Jellied eels and slang, let the Cockney Games begin

LONDON (Reuters) - Stray a short distance from London's sanitised Olympic Park and a very different face of the capital emerges.

The gleaming, space-age venues and manicured walkways give way to densely-packed Victorian housing, a labyrinth of railway arches, textile workshops and, if you are lucky, the working-class royalty otherwise known as Pearly Kings and Queens.

Rough-and-ready East End neighbourhoods such as Whitechapel, Stepney Green, Mile End and Bethnal Green are steeped in history and tradition and nowadays are home to a myriad of cultures.

They are also the natural habitat of the native "Cockney" whose often bemusing dialect of dropped H's and slurred syllables will have overseas visitors to the 2012 Games squinting into their phrase books.

The inevitable march of progress, the "trendification" of London's earthier districts, is changing the fabric of the East End immortalised by Charles Dickens, given notoriety by Jack the Ripper and heavily bombed by the Luftwaffe in World War Two.

However, the customs of the Cockneys, who were first referred to by Chaucer in the 14th Century as a term for "an odd person", are hanging on.

Just east of the City of London's banking heartland, the borough of Tower Hamlets, one of the poorest in the capital, is suddenly under the gaze of the world as the Olympic bandwagon rolls into town.

"It's great, it means a lot of bees and honey," John Scott, the Pearly King of Mile End told Reuters in The Carpenters Arms public house as bowls of jellied eels, an East End delicacy, were placed on the wooden bar.

Bees and honey, as the 68-year-old, sporting a dazzling, button-encrusted suit, explained, means "money" in Cockney rhyming slang -- a language of riddles that was once used by 19th Century fruit sellers to confuse customers and the police.

Scott is one of 100 or so Pearly Kings and Queens who reside in the East End.

A larger-than-life character who was "crowned" eight years ago, Scott delights in maintaining a tradition that began 150 years ago in north London when Henry Croft, an orphanage-raised street sweeper, began collecting money for the needy.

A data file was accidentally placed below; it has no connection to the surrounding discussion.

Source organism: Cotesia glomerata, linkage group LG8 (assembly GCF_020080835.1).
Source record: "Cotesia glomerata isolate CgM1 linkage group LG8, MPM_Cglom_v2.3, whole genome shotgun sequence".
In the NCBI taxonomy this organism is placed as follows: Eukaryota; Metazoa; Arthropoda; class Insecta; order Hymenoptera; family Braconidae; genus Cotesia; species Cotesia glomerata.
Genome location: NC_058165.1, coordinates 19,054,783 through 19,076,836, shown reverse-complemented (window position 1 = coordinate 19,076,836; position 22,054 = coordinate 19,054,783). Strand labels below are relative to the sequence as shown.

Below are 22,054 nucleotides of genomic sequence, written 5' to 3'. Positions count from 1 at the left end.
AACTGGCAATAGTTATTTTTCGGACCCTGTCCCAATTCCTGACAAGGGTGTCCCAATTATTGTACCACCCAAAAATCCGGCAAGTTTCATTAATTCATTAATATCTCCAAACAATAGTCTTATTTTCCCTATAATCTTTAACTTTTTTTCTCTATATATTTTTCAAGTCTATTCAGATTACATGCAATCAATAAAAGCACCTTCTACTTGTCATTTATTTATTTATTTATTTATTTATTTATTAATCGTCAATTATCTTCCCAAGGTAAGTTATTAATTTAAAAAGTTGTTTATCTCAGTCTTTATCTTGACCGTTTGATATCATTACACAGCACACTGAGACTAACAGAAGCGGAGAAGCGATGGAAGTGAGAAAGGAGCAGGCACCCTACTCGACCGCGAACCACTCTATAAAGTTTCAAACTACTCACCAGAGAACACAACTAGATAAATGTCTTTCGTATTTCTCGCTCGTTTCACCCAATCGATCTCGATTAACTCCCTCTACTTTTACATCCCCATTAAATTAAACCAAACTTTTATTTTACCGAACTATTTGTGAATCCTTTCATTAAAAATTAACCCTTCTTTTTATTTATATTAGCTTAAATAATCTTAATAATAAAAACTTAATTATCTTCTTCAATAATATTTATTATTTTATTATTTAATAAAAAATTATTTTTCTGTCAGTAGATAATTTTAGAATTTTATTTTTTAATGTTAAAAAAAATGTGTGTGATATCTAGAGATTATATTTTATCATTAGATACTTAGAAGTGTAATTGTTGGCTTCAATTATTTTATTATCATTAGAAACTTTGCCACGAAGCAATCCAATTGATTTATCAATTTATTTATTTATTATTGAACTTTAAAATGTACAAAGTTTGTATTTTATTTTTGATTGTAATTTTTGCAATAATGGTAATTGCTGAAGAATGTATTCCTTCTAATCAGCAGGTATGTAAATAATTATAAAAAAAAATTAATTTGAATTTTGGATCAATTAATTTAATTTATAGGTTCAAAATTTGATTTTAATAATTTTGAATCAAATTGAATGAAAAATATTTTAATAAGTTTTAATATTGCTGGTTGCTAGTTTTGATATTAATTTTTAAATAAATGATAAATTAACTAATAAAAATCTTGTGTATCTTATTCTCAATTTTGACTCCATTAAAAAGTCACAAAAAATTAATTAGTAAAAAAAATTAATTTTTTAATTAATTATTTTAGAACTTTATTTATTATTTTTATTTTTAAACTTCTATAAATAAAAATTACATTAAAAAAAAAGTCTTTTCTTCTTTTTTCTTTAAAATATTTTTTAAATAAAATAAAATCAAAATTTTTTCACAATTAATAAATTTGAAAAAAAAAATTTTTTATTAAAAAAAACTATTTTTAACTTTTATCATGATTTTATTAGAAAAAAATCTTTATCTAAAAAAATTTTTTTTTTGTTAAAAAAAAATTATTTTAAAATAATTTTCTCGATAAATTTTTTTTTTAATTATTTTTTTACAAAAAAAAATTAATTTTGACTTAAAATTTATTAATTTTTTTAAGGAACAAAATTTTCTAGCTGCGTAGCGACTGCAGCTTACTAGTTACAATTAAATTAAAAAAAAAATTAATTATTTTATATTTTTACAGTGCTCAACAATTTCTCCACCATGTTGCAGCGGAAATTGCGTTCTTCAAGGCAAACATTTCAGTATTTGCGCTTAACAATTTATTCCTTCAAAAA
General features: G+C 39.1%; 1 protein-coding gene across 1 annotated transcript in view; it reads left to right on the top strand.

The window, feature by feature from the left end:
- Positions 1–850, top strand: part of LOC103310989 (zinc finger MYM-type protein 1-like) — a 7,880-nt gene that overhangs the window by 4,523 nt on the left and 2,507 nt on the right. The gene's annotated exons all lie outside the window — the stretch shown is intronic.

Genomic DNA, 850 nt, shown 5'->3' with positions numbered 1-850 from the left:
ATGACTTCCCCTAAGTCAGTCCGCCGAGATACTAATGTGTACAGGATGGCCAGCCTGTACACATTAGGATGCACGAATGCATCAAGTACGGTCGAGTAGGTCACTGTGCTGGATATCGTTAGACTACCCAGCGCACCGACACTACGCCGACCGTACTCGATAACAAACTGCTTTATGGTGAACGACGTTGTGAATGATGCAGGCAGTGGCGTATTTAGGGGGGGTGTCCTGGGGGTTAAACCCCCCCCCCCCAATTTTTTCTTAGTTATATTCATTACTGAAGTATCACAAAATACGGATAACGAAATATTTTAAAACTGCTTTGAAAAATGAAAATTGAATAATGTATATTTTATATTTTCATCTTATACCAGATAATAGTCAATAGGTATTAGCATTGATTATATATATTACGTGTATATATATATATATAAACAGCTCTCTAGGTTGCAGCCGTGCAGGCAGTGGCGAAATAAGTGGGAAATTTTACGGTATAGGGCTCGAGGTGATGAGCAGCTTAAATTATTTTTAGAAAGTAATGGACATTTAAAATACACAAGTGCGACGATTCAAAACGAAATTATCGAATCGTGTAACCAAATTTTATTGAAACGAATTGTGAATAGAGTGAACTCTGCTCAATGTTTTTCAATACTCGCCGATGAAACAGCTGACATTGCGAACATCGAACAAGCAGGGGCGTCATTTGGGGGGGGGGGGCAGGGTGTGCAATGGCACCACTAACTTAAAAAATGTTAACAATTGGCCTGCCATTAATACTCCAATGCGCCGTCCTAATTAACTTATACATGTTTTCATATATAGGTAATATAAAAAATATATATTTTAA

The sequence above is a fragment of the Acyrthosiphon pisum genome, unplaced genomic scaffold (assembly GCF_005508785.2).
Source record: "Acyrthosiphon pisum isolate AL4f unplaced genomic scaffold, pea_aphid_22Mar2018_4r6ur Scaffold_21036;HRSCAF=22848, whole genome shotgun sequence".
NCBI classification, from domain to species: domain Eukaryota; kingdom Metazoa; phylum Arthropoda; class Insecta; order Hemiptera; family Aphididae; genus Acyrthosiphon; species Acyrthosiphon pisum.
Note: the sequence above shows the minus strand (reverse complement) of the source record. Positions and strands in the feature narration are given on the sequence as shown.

"He noticed that the costermongers (apple sellers) wore trousers decorated with pearl buttons and decided to make a suit, with top hat and tails, covered in thousands of button," Scott said, warming to his tale.


"He was in so much demand that he couldn't keep up with the requests, so he went back to the costermongers.

"A meeting was held in a pub and 28 of them, one for each London borough, agreed to wear suits of pearl buttons and change their name from coster kings to Pearly Kings.

"Whenever you see us in our button suits it means we are out raising money, not just having a Cockney knees up, although we do that too," he said.

Many of the current Pearly Kings and Queens descend from the original 28 and they are proud of their heritage and the thousands of pounds they raise for local charities.

Lorraine Wells, the Pearly Queen of Tower Hamlets, is about to celebrate a sixth generation of her family to get "buttoned" when her granddaughter is crowned as the Pearly Princess of Stratford, the site of the Olympic Park.

She said the Olympics was a matter of East End pride.

"We are the commoners' kings and queens," she said. "The Olympics brings London together and it shows we are a passionate country."

While jellied eels, a cheap and nutritious East End dish made popular by the poor in the 18th Century, are an acquired taste, visitors may have even more trouble getting their tongues around the ever-evolving rhyming slang.

"They might hear: 'I am going for a ball of chalk down the frog and toad'," Scott explained, offering the translation: 'I am going for a walk down the road.'

"On the other hand, 'I might put the bottle and glass by the old Jerry Myer and have a couple of rounds of Holy Ghost and a cup of Rosy Lee (I might put the arse by the fire, have a couple of rounds of toast and a cup of tea.)

"Not difficult, see."

Over the coming weeks, fans from far and wide will have plenty of opportunity to sample the East End's odd charm.

"If they go into a battle cruiser (boozer, or pub) they'll either have a pig's ear - which is a beer - or you can choose either an apple fritter - a bitter - or a gold watch - a Scotch," Scott said, although he is clearly less impressed with some of the modern adaptations.

Having a Britney (Spears), has become a slang for beers, while those heading off to the Brick Lane area for some Bangladeshi cuisine might finish off the evening with a Ruby Murray (curry), which might cost more than a Lady (Godiva) - a fiver.

(Editing by Clare Fallon)

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